Published last fall by the good folks at Everyday Poems
James Wright, I am tired of renting my life, and of the leaves I do not rake on the lawn I do not own. Though I have a magic phone that knows how to find my global position and contains 116 visions of my vivid, bright children and 7 recordings of the same Bach Suite for Cello I never tire of. I miss the home where my children live, though I’m glad of the mortgage I lack. When the hawk in the gray sky of my head dives at the prey scurrying out from my past, I slip hands (I once believed I controlled) over the lighted screen to call a free woman I love. Wraiths, I say, hovered, all night. Beneath her digital breath, so steady and audible she could be near, if she could, I hear: “No. They do not own your head.“ Which also I fail to possess. Nor do you, though I’ve kept you there for years. Your hammock, borrowed, lines strung slack across my memorial, unmown yard (also the dense brown thatch full of rabbits and voles in the medians of roads the dead men built for me to skitter down) forms God’s loose net to catch and release my lazy literal-minded ass while I text hundreds of letters to children and lovers, while I upload the thousands of pixels of color I keep taking on loan from the sky.
—for John Ballenger
First appeared on a postcard to John Ballenger, and then in Relief
Poem that appeared last year in Rock & Sling. So pleased to hear they nominated it for a Pushcart the other day.
The wolves live with the lambs; together, they lie down
where the scent of wet wool reminds them
both of desire and flesh.
The deer and the bear share a love of grasses;
they graze and work at pastoral maintenance,
their haunches tensed, at times, though
not meaning to lunge.
The calf, the lion, the small, tender fatling,
together in the same open stall, wait
for a single bale of straw to share.
And at night, after hundreds of mouthfuls of alfalfa,
hundreds more of sweet clover, the leopard
offers up her short, deep cough, and, then,
rhythmic groans like the pulse of a saw—
As every creature remembers itself, forever,
how it was to be certain of death,
our own pulse and the blood we loved.
—David Wright (2006, or so)
It is the low, torn sky, the newly opened
cosmos that alarms
the bland, most of us plain and safe—
to be shaken, few forests left to burn.
of longer nights abrupted by day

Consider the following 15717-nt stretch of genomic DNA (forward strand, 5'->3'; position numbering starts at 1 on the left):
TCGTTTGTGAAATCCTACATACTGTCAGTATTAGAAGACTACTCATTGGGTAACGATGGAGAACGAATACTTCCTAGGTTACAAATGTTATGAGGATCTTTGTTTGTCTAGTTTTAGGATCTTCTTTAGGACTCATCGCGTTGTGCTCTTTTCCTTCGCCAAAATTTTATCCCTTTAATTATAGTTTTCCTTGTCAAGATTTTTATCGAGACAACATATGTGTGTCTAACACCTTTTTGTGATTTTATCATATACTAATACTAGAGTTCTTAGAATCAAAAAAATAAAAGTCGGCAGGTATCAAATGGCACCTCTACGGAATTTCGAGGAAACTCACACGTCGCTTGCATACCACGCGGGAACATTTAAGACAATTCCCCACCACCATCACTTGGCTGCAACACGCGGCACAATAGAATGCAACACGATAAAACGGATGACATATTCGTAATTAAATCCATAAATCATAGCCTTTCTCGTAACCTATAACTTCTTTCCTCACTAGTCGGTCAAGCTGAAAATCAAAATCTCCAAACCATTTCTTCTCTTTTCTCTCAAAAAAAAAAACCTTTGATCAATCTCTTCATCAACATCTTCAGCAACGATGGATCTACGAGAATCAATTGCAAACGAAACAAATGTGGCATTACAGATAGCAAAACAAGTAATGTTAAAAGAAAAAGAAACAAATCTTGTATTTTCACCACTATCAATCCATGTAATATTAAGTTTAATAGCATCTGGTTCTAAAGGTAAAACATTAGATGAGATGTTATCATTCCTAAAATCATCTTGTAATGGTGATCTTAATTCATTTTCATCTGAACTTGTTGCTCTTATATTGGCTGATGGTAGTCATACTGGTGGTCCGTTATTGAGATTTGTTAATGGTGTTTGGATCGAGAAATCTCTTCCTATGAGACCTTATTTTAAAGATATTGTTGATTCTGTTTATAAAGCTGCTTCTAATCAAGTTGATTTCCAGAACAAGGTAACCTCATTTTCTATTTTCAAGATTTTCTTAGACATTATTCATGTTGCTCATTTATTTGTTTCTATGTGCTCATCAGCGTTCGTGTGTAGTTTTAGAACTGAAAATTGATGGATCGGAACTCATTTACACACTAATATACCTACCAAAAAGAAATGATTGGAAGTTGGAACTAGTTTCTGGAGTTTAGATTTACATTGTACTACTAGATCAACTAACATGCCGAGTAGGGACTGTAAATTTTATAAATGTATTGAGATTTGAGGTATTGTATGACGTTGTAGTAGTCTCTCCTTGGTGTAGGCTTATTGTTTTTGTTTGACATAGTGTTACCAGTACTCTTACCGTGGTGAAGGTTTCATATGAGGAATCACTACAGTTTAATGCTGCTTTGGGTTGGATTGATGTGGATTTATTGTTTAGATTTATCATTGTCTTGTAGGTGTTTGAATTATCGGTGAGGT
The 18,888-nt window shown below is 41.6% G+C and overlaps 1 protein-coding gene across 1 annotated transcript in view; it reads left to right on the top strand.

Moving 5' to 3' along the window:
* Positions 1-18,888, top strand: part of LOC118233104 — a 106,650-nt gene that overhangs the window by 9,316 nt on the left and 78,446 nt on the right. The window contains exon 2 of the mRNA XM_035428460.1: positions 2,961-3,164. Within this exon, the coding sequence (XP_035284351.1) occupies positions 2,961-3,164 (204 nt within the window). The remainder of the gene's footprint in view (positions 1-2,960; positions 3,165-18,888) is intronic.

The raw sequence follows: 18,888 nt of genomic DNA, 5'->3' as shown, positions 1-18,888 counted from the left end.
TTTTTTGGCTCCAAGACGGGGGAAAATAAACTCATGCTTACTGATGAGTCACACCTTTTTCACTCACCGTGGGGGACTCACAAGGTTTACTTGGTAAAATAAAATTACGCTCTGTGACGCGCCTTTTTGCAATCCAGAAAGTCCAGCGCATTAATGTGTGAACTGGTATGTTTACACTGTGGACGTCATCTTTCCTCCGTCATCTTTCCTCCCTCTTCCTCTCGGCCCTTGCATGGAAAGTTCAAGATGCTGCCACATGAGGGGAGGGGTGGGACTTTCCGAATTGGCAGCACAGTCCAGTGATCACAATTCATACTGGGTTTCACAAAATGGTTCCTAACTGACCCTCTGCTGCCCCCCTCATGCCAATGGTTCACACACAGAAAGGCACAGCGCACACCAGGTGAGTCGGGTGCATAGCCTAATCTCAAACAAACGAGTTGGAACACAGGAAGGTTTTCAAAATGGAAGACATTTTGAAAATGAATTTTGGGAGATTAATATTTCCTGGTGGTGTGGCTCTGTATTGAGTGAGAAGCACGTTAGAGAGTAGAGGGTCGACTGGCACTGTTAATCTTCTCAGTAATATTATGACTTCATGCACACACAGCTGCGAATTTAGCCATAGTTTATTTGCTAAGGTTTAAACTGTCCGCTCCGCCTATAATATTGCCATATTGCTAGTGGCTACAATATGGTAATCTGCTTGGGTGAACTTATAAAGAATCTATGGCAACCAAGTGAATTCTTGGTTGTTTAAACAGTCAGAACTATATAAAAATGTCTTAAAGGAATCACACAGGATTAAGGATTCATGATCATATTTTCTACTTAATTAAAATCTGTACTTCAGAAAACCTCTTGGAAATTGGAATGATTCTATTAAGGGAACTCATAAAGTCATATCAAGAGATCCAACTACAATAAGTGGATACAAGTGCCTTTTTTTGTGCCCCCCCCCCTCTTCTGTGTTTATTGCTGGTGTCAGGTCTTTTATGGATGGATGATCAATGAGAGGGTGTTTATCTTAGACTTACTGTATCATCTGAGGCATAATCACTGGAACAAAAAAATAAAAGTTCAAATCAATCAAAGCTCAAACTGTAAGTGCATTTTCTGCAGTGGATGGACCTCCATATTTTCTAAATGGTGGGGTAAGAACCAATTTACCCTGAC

and blow away like leaves.
invite a prairie sunset,
arrives and skims these fields
each wakened eye.
“Look, it was the only October apple left in the orchard, / depression falling down around us like steady leaves.”
1 April 2013
Here in April the university quad fills with giant snowy heads, though the world is melting. Green stalks hesitate as they always have. Your father has been dead for 16 years. Men, now, may marry other men. And likewise with women. I love a woman, not the one you will promise to love for a lifetime. Not the one you believe you love now.When she opens herself to you before you ask, I still cannot breathe. The president is black and beautifully reasonable, and tepid. The people who hate him are people we both still remember. Though they live far apart, your sister and your mother have started to become one another. The movies you show to your son are the same as the movies you showed in the theater: be funny, be quick with a sword or a gun. I remember we were holding a mop when we learned this. The American brain now holds nothing it has not seen on a screen. Flicker. Sound. Flicker. Click. In your jeans pocket, you carry a link to all you think you need to know.
I found in a box a photo: you in a brown suit, arm around a girl in gray and pink, ready to begin a lifetime of sin. This card is small. Here is a post-it note invented a year ago. Remember? On the front of the card is one of your favorite paintings. Think of me when you see it in the museum, for the first time, just as I think of you. I am that ghost over the guitarist’s neck.
P. S. Remember how you snuck out of the house at 14 to meet a girl?
No one knows that, still.
P. P. S. You own the same trumpet and seldom play. You sing but have loaned your piano to friends. In church, you still shift between melody, bass line, whatever the voices around you seem to need to hear.